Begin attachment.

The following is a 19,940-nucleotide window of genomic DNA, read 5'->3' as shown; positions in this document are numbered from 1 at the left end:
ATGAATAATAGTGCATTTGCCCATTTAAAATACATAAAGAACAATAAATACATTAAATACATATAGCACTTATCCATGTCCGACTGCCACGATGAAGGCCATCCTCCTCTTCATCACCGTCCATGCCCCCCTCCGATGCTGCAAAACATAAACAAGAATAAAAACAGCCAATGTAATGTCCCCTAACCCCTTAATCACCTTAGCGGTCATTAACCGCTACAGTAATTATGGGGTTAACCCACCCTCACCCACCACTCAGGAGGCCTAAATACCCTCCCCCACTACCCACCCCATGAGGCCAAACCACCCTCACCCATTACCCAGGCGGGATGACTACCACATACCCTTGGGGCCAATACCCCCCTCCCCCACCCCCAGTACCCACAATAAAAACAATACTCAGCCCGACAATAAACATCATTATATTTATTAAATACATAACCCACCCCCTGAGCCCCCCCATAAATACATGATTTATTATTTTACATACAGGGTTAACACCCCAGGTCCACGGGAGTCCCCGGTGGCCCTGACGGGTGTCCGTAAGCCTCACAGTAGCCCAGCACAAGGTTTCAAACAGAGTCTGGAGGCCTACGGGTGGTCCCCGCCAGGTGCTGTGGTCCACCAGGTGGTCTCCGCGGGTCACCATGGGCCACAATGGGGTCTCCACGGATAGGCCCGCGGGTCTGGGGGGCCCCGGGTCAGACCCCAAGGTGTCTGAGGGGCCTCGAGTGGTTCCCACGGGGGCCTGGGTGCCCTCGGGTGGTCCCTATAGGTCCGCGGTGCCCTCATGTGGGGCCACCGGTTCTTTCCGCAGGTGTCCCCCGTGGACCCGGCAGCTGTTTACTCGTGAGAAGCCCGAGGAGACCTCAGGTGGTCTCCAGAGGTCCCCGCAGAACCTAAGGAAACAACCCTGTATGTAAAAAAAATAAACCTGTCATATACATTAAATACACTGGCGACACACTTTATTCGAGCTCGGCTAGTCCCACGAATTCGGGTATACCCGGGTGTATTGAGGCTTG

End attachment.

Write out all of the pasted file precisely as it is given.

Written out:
The following is a 19,940-nucleotide window of genomic DNA, read 5'->3' as shown; positions in this document are numbered from 1 at the left end:
ATGAATAATAGTGCATTTGCCCATTTAAAATACATAAAGAACAATAAATACATTAAATACATATAGCACTTATCCATGTCCGACTGCCACGATGAAGGCCATCCTCCTCTTCATCACCGTCCATGCCCCCCTCCGATGCTGCAAAACATAAACAAGAATAAAAACAGCCAATGTAATGTCCCCTAACCCCTTAATCACCTTAGCGGTCATTAACCGCTACAGTAATTATGGGGTTAACCCACCCTCACCCACCACTCAGGAGGCCTAAATACCCTCCCCCACTACCCACCCCATGAGGCCAAACCACCCTCACCCATTACCCAGGCGGGATGACTACCACATACCCTTGGGGCCAATACCCCCCTCCCCCACCCCCAGTACCCACAATAAAAACAATACTCAGCCCGACAATAAACATCATTATATTTATTAAATACATAACCCACCCCCTGAGCCCCCCCATAAATACATGATTTATTATTTTACATACAGGGTTAACACCCCAGGTCCACGGGAGTCCCCGGTGGCCCTGACGGGTGTCCGTAAGCCTCACAGTAGCCCAGCACAAGGTTTCAAACAGAGTCTGGAGGCCTACGGGTGGTCCCCGCCAGGTGCTGTGGTCCACCAGGTGGTCTCCGCGGGTCACCATGGGCCACAATGGGGTCTCCACGGATAGGCCCGCGGGTCTGGGGGGCCCCGGGTCAGACCCCAAGGTGTCTGAGGGGCCTCGAGTGGTTCCCACGGGGGCCTGGGTGCCCTCGGGTGGTCCCTATAGGTCCGCGGTGCCCTCATGTGGGGCCACCGGTTCTTTCCGCAGGTGTCCCCCGTGGACCCGGCAGCTGTTTACTCGTGAGAAGCCCGAGGAGACCTCAGGTGGTCTCCAGAGGTCCCCGCAGAACCTAAGGAAACAACCCTGTATGTAAAAAAAATAAACCTGTCATATACATTAAATACACTGGCGACACACTTTATTCGAGCTCGGCTAGTCCCACGAATTCGGGTATACCCGGGTGTATTGAGGCTTG